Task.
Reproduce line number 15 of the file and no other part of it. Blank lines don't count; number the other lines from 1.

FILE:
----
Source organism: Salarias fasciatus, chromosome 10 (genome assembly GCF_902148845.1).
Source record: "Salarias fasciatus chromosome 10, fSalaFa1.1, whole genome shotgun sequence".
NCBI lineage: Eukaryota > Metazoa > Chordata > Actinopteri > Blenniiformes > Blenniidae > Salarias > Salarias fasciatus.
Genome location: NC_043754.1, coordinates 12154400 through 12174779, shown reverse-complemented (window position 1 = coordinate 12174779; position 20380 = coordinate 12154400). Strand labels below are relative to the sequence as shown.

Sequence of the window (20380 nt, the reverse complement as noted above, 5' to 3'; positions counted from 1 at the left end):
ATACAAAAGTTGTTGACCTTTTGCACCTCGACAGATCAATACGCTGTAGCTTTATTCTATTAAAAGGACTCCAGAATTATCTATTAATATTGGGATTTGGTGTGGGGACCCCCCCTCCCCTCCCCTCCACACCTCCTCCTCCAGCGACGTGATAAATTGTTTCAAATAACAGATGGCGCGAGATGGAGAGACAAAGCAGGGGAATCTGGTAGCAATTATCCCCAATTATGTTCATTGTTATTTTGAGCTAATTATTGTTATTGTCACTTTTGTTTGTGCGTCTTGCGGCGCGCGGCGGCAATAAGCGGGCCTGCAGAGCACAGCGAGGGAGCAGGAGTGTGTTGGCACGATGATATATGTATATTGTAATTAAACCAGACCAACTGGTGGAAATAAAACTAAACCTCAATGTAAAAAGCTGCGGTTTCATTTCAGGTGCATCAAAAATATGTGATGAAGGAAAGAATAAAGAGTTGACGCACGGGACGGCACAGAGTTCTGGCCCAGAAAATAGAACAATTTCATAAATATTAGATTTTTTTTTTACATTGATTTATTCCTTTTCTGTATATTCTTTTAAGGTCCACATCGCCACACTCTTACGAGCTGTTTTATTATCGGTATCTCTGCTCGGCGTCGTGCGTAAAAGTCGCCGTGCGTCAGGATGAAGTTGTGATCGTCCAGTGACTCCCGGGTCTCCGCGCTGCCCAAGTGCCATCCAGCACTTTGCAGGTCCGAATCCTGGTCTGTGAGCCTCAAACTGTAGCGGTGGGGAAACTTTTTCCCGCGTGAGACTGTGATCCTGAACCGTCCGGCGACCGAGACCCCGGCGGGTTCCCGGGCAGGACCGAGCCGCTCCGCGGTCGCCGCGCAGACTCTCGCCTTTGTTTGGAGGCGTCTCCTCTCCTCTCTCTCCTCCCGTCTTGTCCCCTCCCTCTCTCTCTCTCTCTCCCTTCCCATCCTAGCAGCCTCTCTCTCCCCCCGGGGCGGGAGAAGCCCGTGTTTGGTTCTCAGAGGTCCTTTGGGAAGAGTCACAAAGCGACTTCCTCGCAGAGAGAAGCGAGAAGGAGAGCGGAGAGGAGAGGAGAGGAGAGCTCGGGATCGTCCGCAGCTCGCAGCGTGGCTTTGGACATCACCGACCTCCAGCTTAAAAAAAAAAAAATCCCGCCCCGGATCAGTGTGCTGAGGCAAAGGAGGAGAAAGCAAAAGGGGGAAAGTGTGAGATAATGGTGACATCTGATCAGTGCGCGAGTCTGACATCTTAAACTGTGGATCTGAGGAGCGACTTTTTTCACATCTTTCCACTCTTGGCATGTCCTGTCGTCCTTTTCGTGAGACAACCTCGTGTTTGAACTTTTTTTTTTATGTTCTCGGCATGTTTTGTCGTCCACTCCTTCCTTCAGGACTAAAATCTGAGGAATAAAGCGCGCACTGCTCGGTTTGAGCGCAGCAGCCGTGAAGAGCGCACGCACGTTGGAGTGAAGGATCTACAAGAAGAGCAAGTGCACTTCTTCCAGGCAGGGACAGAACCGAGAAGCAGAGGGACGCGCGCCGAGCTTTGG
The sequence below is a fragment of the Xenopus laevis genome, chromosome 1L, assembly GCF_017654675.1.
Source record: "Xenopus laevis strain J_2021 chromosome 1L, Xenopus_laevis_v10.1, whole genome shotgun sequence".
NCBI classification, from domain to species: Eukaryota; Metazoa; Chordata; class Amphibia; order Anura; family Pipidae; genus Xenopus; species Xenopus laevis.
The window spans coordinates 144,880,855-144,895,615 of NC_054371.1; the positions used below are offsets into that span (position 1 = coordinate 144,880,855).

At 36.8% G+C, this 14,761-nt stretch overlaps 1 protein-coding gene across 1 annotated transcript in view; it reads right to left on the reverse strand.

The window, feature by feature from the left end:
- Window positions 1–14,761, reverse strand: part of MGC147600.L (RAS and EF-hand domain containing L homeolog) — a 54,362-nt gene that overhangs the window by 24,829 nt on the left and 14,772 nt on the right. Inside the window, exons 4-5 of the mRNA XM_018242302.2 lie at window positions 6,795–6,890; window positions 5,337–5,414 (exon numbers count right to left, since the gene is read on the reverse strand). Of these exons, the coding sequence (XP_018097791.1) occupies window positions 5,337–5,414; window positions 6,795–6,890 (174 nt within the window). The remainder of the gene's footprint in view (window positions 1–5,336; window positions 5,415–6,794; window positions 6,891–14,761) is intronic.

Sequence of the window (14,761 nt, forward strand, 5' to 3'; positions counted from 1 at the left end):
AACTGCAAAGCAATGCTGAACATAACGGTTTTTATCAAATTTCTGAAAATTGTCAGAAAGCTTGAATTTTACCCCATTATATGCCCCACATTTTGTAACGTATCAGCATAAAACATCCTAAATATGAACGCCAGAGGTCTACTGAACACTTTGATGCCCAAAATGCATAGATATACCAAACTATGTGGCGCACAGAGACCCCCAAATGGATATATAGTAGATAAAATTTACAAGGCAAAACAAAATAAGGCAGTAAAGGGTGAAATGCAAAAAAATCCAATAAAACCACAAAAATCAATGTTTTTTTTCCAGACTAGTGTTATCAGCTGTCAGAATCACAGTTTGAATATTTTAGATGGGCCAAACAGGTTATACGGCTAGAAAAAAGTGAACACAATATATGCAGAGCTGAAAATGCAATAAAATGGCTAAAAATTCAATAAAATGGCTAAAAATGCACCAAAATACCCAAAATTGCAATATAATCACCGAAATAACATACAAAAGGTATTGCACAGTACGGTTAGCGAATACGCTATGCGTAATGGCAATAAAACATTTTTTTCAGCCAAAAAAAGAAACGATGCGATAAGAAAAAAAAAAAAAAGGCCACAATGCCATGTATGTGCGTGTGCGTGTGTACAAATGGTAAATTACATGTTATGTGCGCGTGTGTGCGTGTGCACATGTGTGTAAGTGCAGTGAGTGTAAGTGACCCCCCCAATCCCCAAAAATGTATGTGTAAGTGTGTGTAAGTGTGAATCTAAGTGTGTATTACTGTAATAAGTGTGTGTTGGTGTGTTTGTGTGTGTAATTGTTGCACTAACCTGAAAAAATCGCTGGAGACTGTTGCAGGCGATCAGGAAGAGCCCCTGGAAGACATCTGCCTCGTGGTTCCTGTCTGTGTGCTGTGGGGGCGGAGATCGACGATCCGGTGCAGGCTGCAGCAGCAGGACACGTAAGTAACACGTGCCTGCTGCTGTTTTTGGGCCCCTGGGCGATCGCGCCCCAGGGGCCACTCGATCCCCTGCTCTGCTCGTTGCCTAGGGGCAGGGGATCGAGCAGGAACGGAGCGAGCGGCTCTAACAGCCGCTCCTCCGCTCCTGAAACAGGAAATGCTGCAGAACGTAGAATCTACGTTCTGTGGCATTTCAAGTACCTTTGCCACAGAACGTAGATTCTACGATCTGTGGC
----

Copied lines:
AACTGCAAAGCAATGCTGAACATAACGGTTTTTATCAAATTTCTGAAAATTGTCAGAAAGCTTGAATTTTACCCCATTATATGCCCCACATTTTGTAACGTATCAGCATAAAACATCCTAAATATGAACGCCAGAGGTCTACTGAACACTTTGATGCCCAAAATGCATAGATATACCAAACTATGTGGCGCACAGAGACCCCCAAATGGATATATAGTAGATAAAATTTACAAGGCAAAACAAAATAAGGCAGTAAAGGGTGAAATGCAAAAAAATCCAATAAAACCACAAAAATCAATGTTTTTTTTCCAGACTAGTGTTATCAGCTGTCAGAATCACAGTTTGAATATTTTAGATGGGCCAAACAGGTTATACGGCTAGAAAAAAGTGAACACAATATATGCAGAGCTGAAAATGCAATAAAATGGCTAAAAATTCAATAAAATGGCTAAAAATGCACCAAAATACCCAAAATTGCAATATAATCACCGAAATAACATACAAAAGGTATTGCACAGTACGGTTAGCGAATACGCTATGCGTAATGGCAATAAAACATTTTTTTCAGCCAAAAAAAGAAACGATGCGATAAGAAAAAAAAAAAAAAGGCCACAATGCCATGTATGTGCGTGTGCGTGTGTACAAATGGTAAATTACATGTTATGTGCGCGTGTGTGCGTGTGCACATGTGTGTAAGTGCAGTGAGTGTAAGTGACCCCCCCAATCCCCAAAAATGTATGTGTAAGTGTGTGTAAGTGTGAATCTAAGTGTGTATTACTGTAATAAGTGTGTGTTGGTGTGTTTGTGTGTGTAATTGTTGCACTAACCTGAAAAAATCGCTGGAGACTGTTGCAGGCGATCAGGAAGAGCCCCTGGAAGACATCTGCCTCGTGGTTCCTGTCTGTGTGCTGTGGGGGCGGAGATCGACGATCCGGTGCAGGCTGCAGCAGCAGGACACGTAAGTAACACGTGCCTGCTGCTGTTTTTGGGCCCCTGGGCGATCGCGCCCCAGGGGCCACTCGATCCCCTGCTCTGCTCGTTGCCTAGGGGCAGGGGATCGAGCAGGAACGGAGCGAGCGGCTCTAACAGCCGCTCCTCCGCTCCTGAAACAGGAAATGCTGCAGAACGTAGAATCTACGTTCTGTGGCATTTCAAGTACCTTTGCCACAGAACGTAGATTCTACGATCTGTGGC